But there I was, being lectured to by conservative academics during the day and learning how to sip martinis and talk about the liberal media in the evening. I was a spy in the house of love. The experience left me unable to look at national politics any other way than through the fun-house lens of my youthful experience. With that in mind . . .

• Why has it become standard operating procedure to end political commercials with those insipid tags. “My name is (fill in the blank, and mostly they truly are blanks) and I approve of this message.” Can’t we just assume you approved of it, since your campaign paid for it?

• There should be some sort of bad political karma when you use the same tactics of the people who successfully used the politics of slime against you in your last campaign.

• I get angry at the cynical idea that running for president needs to involve a strategy where very smart people count on their fellow Americans being dumb enough to fall for it. This is the plan, make no mistake.

• For a while I was thinking that racism was actually not going to rear its ugly head. That was before Colin Powell went on “Meet the Press” and endorsed Obama. The next morning I had not even finished my coffee when someone I am working with on a project called. We spoke about the project and because he is a Republican I mentioned Powell. He was quick to tell me it was a black thing.

• Can we all start with the assumption that whoever becomes the next president will raise taxes? You didn’t really believe Dick Cheney when he said that the war would pay for itself through Iraqi oil sales, did you? So now the bill is due and you can add the Wall Street bailout to the tab. Exactly how do you think we pay for those things?

• In the greatest country in the world, should kids go to bed hungry? Should kids be able to go to the doctor when we get sick? Should kids be able to go to sleep with a roof over their heads? Providing those things has always seemed to me to be the very least we can do as a nation. Does that make me a socialist?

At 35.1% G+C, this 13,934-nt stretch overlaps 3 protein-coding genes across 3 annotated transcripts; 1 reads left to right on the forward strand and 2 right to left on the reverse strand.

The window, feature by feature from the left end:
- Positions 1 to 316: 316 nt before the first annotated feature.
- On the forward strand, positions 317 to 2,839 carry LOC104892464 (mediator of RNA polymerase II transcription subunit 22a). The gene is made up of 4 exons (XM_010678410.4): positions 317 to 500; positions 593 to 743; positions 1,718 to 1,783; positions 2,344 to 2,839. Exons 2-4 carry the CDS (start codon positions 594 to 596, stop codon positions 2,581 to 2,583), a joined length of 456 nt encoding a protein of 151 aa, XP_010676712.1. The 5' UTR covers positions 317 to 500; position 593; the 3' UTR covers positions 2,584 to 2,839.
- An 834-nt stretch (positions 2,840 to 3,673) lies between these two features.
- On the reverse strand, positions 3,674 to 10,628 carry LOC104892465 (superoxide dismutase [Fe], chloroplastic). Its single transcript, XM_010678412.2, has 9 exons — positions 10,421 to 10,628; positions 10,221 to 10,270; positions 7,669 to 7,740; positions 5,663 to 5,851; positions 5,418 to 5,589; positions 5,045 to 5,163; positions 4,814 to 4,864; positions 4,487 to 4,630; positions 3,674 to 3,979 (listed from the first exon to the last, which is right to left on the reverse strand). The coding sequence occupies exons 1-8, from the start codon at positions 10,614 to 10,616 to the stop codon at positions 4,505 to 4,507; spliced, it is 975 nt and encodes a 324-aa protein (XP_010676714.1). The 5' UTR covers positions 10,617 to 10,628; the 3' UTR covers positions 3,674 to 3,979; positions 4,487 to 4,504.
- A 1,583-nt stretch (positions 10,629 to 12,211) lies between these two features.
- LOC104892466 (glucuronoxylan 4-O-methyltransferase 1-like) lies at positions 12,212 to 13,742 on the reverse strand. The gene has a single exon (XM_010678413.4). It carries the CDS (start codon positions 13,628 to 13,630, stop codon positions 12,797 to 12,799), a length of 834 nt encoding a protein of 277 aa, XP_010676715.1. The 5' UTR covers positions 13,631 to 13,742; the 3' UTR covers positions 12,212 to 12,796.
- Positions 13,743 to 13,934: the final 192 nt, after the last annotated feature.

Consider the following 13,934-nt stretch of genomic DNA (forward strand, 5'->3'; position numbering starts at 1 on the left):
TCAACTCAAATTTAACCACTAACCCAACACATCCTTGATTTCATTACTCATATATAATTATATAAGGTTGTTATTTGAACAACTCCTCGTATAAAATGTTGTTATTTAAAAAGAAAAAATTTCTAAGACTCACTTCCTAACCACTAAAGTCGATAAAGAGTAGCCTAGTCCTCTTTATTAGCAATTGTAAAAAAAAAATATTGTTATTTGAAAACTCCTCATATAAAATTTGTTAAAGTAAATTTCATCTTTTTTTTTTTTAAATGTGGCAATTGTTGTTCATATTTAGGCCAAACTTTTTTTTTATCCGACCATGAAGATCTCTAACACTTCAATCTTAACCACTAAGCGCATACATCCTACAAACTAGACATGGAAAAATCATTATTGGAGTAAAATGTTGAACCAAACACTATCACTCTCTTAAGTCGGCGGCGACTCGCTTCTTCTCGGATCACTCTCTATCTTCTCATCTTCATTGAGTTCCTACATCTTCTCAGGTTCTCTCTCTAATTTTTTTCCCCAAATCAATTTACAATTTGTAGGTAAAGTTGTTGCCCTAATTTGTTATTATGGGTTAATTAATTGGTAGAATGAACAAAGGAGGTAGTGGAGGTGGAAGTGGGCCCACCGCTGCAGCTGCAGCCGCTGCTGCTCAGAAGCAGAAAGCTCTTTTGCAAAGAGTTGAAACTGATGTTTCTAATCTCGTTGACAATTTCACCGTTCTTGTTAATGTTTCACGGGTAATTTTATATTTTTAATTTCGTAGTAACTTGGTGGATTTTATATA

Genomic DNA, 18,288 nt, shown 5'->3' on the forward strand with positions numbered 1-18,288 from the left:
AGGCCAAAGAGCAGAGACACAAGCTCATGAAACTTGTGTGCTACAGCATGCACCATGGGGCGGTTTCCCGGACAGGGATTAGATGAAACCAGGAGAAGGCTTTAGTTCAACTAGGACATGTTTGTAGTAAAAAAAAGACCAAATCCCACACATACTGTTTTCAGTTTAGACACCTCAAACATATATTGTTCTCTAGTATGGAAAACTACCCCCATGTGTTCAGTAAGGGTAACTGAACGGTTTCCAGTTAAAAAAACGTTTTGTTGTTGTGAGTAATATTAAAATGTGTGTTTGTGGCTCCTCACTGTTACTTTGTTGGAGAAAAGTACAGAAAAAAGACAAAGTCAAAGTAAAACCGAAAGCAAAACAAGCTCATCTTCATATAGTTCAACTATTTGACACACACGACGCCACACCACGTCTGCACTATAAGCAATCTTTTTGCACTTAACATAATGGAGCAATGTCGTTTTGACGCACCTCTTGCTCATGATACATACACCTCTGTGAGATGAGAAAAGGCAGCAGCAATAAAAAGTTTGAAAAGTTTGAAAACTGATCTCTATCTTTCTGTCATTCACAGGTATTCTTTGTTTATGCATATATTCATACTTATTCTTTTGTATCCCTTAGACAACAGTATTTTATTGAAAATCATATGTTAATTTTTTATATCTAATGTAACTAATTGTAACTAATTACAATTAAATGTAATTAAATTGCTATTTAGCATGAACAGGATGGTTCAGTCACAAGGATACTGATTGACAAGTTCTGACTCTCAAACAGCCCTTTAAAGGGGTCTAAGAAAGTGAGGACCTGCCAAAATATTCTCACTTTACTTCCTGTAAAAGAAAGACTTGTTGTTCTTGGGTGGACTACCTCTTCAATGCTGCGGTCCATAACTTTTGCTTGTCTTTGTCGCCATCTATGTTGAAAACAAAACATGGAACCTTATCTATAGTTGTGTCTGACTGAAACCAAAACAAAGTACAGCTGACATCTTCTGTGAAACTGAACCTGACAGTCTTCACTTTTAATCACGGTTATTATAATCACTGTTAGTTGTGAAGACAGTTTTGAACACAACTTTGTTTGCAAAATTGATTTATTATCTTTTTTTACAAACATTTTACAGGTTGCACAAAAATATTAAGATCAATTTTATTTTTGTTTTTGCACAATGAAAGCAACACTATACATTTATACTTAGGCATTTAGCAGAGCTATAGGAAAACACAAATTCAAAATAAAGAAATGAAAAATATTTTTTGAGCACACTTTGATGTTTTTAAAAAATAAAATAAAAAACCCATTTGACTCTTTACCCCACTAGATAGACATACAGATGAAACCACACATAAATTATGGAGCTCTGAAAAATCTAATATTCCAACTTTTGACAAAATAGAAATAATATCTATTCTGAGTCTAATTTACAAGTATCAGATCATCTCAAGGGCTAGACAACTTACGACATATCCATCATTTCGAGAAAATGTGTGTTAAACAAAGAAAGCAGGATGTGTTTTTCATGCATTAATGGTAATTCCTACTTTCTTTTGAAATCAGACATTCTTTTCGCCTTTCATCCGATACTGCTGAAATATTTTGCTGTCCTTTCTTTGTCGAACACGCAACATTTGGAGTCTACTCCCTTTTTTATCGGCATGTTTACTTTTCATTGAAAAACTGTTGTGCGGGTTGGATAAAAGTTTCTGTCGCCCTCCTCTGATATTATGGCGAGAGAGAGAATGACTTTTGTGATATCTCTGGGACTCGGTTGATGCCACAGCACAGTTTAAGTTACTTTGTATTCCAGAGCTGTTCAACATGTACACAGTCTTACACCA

– John Stanton is a writer and documentary filmmaker on Nantucket.

Nantucket Waterfront News

Thursday, October 23rd, 2008

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I went to the meeting yesterday at the Maria Mitchell Association. There were 6 commercial scallopers there. Also in attendance were Robert Kennedy, Frank Dutra, Whitey Willauer and a few civilians.

It was agreed upon that the Shellfish Association draft a letter voicing the fishermen’s concerns and send it to the State Biologist, Michael Hickey. The letter to Hickey will ask him to leave things alone this season and not change any size law to the raised annual growth rings on the scallops we will be harvesting this year.

There is an emergency SHAB meeting scheduled for Tuesday, October 28 to discuss all of this with Dave Fronzuto and Jeff Mercer (our new Town Biologist) along with the members of SHAB.

If you are a commercial scalloper, please find the time to come to the meeting.

Martie Mack
– (Martie Mack writes the Nantucket Waterfront News blog. Click here to take a look.)

Nirvana Blues

Wednesday, October 22nd, 2008

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I saw the ghost of Walter Beinecke the other day. No, it was not during one of those bogus ghost walks. He was part of the standing-room-only crowd in the Great Hall at the Atheneum, as a panel of experts talked about the future of downtown.